Jewellery lovers looking for a clicks-and-mortar approach to shopping for their beloved gems may want to check out Stone & Strand, a luxury e-trailer that launched at the end of April last year in New York.
The site combines fine-jewellery pieces online (the Stone bit) with a concierge and stylist service offline (the Strand bit). Browse by the products themselves – necklaces, earrings, bracelets and rings – or explore the range of collections that have been curated by the site (Mother Nature, New York New York and Fourth of July, to name a few). Visitors can also search by designer, and it’s here that Stone & Strand seeks to connect users with both upcoming and established jewellers, providing knowledge about each maker, their background and craft.
Cue the fanciful creations by Amedeo Scognamiglio – whose cameo designs, such as the blue-lapis Monkey ring ($2,750), come with a twist – and those by Toronto-based interior and jewellery designer Holly Dyment, whose bright and whimsical Teary Eye enamel ring ($9,540) and Black Moon gold earrings ($6,230, second picture) are fun and unique. The elegant jewels (diamond triangle earrings, $6,600, third picture) from Halleh Amiralai, who launched her collection in 2008, sit alongside diamond-stud dazzlers (from $440) by Dana Gordon, who debuted in 2007. Meanwhile, the site also stocks the likes of Stephen Webster, whose knock-out pieces, including the gemstone-encrusted Couture Voyage Africa ring ($11,500, fourth picture) and the Crystal Haze Crab ring ($12,500) have long been sought after by clients the world over.
A One of a Kind link reveals some really exquisite finds, such as Ana de Costa’s Ghandi Zambian emerald earrings ($85,000) and the exceptional Shark Tooth necklace ($22,000, first picture) by Anna Ruth Henriques – again with each piece accompanied by detailed information about its creator and their design influences.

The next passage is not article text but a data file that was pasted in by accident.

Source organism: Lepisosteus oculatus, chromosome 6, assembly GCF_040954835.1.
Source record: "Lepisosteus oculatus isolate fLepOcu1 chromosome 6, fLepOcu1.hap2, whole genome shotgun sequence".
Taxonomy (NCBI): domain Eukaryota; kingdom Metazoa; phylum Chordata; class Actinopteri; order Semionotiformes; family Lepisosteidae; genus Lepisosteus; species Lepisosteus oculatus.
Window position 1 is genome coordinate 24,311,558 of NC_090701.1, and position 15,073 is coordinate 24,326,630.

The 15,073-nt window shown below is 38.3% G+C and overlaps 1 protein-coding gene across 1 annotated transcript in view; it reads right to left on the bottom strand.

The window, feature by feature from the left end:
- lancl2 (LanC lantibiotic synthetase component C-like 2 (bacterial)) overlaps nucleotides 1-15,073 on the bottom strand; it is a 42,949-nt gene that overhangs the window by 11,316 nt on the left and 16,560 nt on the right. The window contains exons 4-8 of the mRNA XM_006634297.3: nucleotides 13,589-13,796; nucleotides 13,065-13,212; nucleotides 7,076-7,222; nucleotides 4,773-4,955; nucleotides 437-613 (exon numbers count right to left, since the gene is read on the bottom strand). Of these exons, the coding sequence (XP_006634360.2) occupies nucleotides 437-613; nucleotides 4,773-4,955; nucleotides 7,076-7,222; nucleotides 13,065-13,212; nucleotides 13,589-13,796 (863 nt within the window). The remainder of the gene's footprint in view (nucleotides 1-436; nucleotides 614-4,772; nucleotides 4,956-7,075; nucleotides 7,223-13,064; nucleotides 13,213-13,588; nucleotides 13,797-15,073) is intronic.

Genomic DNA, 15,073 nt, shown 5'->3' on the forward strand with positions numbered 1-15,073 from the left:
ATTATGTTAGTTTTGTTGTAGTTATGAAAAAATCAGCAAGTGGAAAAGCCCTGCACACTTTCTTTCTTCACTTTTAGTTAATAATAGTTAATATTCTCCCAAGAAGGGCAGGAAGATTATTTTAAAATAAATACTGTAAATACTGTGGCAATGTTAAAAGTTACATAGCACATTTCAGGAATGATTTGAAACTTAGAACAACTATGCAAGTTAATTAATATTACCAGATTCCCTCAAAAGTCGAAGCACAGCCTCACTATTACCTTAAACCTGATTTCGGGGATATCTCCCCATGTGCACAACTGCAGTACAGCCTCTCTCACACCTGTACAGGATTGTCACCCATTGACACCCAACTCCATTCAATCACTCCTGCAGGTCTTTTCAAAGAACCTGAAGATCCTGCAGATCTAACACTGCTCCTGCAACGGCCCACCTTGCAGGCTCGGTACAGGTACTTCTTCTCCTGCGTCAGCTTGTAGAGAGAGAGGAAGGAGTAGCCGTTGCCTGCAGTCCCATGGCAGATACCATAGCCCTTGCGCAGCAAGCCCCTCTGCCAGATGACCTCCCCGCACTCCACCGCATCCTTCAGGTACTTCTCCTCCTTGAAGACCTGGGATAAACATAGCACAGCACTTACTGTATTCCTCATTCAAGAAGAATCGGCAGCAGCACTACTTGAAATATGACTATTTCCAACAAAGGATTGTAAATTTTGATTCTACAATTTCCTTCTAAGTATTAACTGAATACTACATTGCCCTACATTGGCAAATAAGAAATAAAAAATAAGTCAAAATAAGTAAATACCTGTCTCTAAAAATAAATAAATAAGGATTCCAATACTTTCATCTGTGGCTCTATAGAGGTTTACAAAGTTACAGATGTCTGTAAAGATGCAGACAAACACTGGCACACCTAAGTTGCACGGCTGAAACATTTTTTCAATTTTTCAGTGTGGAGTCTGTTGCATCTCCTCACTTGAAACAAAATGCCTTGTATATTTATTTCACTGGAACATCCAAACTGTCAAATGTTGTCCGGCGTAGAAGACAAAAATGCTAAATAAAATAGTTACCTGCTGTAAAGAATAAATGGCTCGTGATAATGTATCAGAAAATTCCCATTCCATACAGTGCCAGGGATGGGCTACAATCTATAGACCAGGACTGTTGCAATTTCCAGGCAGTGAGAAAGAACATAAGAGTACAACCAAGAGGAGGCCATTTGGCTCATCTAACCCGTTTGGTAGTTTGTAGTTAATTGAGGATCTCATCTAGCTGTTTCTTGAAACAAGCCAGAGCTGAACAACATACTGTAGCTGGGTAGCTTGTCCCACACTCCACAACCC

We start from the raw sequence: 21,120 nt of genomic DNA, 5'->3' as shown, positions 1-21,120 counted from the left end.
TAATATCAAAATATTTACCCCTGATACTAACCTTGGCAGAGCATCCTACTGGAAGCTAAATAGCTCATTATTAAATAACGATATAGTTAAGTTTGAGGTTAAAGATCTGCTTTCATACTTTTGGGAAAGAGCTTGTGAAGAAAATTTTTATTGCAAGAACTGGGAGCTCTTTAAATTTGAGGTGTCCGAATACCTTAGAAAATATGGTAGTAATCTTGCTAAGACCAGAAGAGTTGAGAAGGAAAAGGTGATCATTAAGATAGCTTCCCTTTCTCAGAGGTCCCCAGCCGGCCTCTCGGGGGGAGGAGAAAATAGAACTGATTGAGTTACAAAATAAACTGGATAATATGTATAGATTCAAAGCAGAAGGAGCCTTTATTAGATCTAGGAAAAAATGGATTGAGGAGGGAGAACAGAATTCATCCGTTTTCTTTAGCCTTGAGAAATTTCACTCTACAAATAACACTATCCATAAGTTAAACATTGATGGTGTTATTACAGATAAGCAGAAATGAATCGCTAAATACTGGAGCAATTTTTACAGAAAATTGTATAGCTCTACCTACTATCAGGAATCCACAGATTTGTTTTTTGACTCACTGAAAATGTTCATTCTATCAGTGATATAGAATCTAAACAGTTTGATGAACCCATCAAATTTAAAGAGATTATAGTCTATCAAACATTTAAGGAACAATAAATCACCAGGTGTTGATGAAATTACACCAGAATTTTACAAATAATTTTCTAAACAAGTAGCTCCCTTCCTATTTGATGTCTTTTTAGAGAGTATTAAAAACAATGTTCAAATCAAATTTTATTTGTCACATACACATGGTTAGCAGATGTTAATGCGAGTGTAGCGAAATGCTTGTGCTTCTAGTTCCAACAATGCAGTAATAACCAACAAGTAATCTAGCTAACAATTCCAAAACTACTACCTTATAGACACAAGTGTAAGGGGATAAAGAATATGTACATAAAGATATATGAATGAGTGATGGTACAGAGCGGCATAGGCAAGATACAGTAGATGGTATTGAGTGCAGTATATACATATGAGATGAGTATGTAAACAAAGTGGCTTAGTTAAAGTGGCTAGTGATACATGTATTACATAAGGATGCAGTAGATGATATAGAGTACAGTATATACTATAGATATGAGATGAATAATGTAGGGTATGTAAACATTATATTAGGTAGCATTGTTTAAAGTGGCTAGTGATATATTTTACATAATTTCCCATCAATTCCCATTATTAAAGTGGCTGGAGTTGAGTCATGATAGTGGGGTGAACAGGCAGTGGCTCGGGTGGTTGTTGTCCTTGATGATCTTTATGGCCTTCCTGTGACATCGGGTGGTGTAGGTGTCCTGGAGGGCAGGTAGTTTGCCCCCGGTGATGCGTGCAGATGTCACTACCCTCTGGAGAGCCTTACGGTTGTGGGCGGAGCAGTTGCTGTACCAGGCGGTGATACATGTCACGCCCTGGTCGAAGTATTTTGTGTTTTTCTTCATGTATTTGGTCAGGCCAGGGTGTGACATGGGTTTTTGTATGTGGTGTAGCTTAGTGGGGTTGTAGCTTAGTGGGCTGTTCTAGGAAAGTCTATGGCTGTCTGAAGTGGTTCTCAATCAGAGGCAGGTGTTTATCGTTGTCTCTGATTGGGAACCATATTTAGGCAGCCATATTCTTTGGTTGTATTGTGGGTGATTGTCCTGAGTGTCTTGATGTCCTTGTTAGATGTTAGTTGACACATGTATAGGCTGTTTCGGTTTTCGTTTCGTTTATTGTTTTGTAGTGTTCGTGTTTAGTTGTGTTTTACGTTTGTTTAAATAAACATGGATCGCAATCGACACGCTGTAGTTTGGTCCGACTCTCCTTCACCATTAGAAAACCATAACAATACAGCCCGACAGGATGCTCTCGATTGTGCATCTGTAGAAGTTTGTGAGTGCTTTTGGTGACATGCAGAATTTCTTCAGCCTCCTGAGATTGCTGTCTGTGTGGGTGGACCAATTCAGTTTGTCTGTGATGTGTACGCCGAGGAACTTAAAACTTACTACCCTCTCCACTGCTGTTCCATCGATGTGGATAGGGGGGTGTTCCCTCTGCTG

Jewellery particulars and trivia are at the heart of Stone & Strand, and a Features section runs stories about ethical mining and red-carpet jewellery, for example, as well as providing fun facts, such as spotting real versus fake gold or tips for the beach (diamonds are safe, but rose gold and silver are not, especially if you’re on a Mediterranean diet – yes, really).
Finally, the online experience is augmented by The Strand, a private, members-only club that essentially acts as a personal jeweller for the site’s most passionate of gem lovers. There are pop-up events (mainly in New York, though Singapore recently played host to one and others around the globe are planned), and various stylists, gemologists and antique dealers are also on hand to offer their expertise – plus membership comes with some delightful touches (flowers on Valentine’s Day, for example). One-off heirloom pieces can also be created in collaboration with designers, and an aftercare service – regular cleaning, polishing and checks – rounds out the non-virtual perks.
“Traditionally, there has always been a relationship between jeweller and client,” says founder and CEO Nadine McCarthy, “someone who understands you and who you would return to for advice. Our goal is to take that personal relationship – that trusted advisor – and bring it into the online world. We didn’t want to lose that human touch.”